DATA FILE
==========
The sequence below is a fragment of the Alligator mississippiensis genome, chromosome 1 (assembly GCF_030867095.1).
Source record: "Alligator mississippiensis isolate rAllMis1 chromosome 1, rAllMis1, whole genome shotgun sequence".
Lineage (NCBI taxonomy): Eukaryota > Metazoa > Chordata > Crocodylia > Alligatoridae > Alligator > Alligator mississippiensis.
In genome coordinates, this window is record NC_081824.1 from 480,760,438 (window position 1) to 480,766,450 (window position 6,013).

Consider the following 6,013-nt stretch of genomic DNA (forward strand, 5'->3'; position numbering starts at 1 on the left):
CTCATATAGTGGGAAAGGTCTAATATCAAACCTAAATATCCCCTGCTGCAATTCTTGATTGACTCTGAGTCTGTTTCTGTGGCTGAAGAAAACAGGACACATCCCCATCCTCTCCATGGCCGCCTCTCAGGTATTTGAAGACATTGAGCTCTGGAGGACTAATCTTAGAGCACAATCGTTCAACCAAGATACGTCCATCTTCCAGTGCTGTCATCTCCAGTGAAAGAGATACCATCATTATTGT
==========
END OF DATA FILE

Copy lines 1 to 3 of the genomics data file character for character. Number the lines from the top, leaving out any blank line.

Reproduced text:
The sequence below is a fragment of the Alligator mississippiensis genome, chromosome 1 (assembly GCF_030867095.1).
Source record: "Alligator mississippiensis isolate rAllMis1 chromosome 1, rAllMis1, whole genome shotgun sequence".
Lineage (NCBI taxonomy): Eukaryota > Metazoa > Chordata > Crocodylia > Alligatoridae > Alligator > Alligator mississippiensis.